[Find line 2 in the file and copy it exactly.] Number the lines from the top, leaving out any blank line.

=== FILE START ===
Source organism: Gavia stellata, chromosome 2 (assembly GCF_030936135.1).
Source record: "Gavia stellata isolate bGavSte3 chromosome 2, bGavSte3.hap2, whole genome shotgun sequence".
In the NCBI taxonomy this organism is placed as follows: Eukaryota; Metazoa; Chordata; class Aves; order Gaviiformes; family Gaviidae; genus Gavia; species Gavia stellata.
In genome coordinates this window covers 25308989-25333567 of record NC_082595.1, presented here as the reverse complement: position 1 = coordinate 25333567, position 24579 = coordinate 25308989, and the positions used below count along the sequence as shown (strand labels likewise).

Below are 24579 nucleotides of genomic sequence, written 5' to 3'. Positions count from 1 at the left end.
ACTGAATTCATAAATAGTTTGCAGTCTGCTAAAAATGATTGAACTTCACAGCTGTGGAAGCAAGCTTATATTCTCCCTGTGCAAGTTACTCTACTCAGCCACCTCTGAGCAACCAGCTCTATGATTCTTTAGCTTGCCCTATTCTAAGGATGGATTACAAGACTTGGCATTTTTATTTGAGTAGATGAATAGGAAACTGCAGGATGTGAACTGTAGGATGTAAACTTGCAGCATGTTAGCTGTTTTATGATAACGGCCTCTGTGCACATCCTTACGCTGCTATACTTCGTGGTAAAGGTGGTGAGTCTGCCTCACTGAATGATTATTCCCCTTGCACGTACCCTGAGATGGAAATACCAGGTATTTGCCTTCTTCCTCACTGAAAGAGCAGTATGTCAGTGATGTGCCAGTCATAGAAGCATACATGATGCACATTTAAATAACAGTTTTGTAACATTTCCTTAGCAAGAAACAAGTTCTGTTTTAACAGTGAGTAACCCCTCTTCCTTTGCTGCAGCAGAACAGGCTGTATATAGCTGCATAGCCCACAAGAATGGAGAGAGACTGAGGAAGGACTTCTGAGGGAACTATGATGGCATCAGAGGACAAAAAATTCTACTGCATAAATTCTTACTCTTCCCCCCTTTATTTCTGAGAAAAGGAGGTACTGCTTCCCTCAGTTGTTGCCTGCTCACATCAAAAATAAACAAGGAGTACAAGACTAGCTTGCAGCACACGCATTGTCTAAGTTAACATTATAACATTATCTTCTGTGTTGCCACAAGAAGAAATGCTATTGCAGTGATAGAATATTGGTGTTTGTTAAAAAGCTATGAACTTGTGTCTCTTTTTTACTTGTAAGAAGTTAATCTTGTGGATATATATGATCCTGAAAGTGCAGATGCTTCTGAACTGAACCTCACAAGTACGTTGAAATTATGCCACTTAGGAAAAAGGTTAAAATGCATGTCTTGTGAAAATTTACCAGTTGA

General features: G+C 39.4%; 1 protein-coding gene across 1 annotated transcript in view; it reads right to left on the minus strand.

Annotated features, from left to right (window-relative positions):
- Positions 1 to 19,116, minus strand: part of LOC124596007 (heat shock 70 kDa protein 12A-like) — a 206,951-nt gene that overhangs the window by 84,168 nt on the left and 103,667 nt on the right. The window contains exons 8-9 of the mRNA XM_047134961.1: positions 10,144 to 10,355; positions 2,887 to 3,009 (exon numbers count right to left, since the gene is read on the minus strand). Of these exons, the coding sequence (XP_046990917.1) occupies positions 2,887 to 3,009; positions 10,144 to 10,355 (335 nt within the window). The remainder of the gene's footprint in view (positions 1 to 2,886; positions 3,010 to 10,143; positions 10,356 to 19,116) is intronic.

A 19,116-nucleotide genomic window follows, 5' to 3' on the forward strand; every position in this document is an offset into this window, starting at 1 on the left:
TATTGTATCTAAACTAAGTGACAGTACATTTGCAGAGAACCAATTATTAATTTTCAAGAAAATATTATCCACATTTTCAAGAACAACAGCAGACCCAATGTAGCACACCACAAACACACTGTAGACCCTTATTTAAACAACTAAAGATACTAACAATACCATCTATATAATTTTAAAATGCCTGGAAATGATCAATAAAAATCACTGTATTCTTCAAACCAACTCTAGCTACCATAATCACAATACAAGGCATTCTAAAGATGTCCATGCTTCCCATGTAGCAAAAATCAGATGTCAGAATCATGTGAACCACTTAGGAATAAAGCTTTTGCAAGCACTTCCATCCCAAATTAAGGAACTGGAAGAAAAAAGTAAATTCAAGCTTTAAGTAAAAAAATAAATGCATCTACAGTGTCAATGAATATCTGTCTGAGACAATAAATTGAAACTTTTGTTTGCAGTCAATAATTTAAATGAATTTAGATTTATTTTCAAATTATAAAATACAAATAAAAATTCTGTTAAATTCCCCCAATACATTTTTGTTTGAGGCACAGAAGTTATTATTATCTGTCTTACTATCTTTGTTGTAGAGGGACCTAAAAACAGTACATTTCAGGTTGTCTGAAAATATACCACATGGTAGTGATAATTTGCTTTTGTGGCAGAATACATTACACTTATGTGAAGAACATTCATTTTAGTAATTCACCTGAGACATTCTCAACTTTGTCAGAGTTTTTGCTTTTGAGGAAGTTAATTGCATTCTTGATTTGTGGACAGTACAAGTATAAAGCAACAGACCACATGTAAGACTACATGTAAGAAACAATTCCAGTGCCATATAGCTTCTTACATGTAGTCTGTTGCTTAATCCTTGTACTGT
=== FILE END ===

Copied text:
Source record: "Gavia stellata isolate bGavSte3 chromosome 2, bGavSte3.hap2, whole genome shotgun sequence".